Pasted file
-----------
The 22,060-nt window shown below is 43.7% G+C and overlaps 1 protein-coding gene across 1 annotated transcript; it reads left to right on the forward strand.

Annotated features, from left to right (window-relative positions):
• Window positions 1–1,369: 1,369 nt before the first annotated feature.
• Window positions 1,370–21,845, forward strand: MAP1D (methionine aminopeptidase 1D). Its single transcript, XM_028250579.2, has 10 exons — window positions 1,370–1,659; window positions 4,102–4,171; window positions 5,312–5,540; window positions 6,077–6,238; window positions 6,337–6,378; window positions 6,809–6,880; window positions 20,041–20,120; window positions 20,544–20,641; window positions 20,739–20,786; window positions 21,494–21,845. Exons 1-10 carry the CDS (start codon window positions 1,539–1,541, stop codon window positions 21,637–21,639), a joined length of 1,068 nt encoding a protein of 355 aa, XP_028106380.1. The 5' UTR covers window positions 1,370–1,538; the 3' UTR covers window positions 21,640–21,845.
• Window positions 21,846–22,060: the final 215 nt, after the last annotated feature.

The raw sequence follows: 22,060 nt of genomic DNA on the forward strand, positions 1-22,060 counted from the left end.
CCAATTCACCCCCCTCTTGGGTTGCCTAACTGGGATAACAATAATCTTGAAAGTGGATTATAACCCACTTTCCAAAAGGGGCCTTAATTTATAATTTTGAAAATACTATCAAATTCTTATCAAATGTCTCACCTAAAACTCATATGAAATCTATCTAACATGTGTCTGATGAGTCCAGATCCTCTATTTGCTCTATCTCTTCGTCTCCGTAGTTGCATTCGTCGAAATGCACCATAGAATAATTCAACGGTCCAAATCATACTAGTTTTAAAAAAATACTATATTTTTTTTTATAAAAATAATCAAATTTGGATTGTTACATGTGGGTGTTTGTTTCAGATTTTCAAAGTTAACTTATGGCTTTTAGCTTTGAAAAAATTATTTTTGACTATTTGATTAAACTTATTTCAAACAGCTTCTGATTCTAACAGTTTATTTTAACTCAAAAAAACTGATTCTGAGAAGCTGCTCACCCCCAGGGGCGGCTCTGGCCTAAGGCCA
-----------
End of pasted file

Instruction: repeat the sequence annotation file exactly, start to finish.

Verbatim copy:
The 22,060-nt window shown below is 43.7% G+C and overlaps 1 protein-coding gene across 1 annotated transcript; it reads left to right on the forward strand.

Annotated features, from left to right (window-relative positions):
• Window positions 1–1,369: 1,369 nt before the first annotated feature.
• Window positions 1,370–21,845, forward strand: MAP1D (methionine aminopeptidase 1D). Its single transcript, XM_028250579.2, has 10 exons — window positions 1,370–1,659; window positions 4,102–4,171; window positions 5,312–5,540; window positions 6,077–6,238; window positions 6,337–6,378; window positions 6,809–6,880; window positions 20,041–20,120; window positions 20,544–20,641; window positions 20,739–20,786; window positions 21,494–21,845. Exons 1-10 carry the CDS (start codon window positions 1,539–1,541, stop codon window positions 21,637–21,639), a joined length of 1,068 nt encoding a protein of 355 aa, XP_028106380.1. The 5' UTR covers window positions 1,370–1,538; the 3' UTR covers window positions 21,640–21,845.
• Window positions 21,846–22,060: the final 215 nt, after the last annotated feature.

The raw sequence follows: 22,060 nt of genomic DNA on the forward strand, positions 1-22,060 counted from the left end.
CCAATTCACCCCCCTCTTGGGTTGCCTAACTGGGATAACAATAATCTTGAAAGTGGATTATAACCCACTTTCCAAAAGGGGCCTTAATTTATAATTTTGAAAATACTATCAAATTCTTATCAAATGTCTCACCTAAAACTCATATGAAATCTATCTAACATGTGTCTGATGAGTCCAGATCCTCTATTTGCTCTATCTCTTCGTCTCCGTAGTTGCATTCGTCGAAATGCACCATAGAATAATTCAACGGTCCAAATCATACTAGTTTTAAAAAAATACTATATTTTTTTTTATAAAAATAATCAAATTTGGATTGTTACATGTGGGTGTTTGTTTCAGATTTTCAAAGTTAACTTATGGCTTTTAGCTTTGAAAAAATTATTTTTGACTATTTGATTAAACTTATTTCAAACAGCTTCTGATTCTAACAGTTTATTTTAACTCAAAAAAACTGATTCTGAGAAGCTGCTCACCCCCAGGGGCGGCTCTGGCCTAAGGCCA